Based on the book, “The Taliban Shuffle: Strange Days in Afghanistan and Pakistan” by Kim Baker, a war –correspondent, 2002-2007.
I admit that having seen only tidbits of “30 Rock”, (or “Saturday Night Live”) I cannot separate Tina Fey from her doppelganger, Sarah Palin. Fey’s innate comedic timing lends itself perfectly to television, less so in film (“Admission” “This is Where I Leave You”); as Kim Baker a journalist thrown into the chaos of “Taliban Terrain” she is implausibly cocky and unbelievable, a benign nitwit, surprisingly, not annihilated within minutes of her arrival in Kabul.
Directors Glenn Ficarra and John Requa sensationalize “Whiskey Tango Foxtrot” by focusing on the hedonistic lifestyle of the correspondents: copulation, drugs, alcohol partnered with profanity and disregard for civility take precedence over the horrific obstacles journalists face in their daily trysts with iniquitous carnage. Possible death or maiming is a pervasive fear, rendering unaccountable behavior in their down-time; too many scenes lapse into a “Warholian” ennui.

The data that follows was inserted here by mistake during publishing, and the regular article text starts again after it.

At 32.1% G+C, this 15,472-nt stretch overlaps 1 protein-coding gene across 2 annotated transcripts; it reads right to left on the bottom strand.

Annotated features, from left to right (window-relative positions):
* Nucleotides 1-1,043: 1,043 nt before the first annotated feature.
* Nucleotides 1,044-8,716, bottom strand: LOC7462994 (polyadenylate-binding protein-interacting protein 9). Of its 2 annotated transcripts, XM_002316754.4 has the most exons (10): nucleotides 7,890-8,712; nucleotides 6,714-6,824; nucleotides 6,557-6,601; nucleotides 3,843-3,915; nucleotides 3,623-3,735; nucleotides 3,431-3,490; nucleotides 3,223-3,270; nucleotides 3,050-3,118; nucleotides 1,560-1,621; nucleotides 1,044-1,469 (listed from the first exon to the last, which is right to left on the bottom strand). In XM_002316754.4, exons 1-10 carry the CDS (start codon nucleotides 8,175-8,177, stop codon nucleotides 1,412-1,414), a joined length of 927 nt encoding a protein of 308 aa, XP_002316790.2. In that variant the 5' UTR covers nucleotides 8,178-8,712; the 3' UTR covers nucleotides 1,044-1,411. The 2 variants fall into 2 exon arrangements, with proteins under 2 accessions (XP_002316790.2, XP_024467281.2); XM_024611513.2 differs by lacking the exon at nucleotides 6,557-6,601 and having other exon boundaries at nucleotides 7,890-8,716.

There have been a myriad of accounts by war correspondents about the addictive lure of “battle”; it’s an aphrodisiac so potent that their sensibilities, reality are paralyzed by its overwhelming Siren-like serenade. Actor Christopher Abbot as Kim’s Afghan guide, “Fahim” is magnetically succinct while explaining her addiction, powerful as any substance, but concocted from within; its poisons result in unmitigated psychological and physical calamities.
Questionable casting, especially Alfred Molina’s buffoon depiction of Afghan official “Ali Massoud Sadiq”; shamefully problematic.
“Whiskey Tango Foxtrot” is an anemic attempt to infuse humor into a humorless arena.
Better by far is “Motley’s Law” a fascinating documentary featuring Kimberly Motley, an African-American lawyer, practicing in Kabul, Afghanistan. Earning her badge of courage every day; for eight years she has made a difference in a post-Taliban milieu.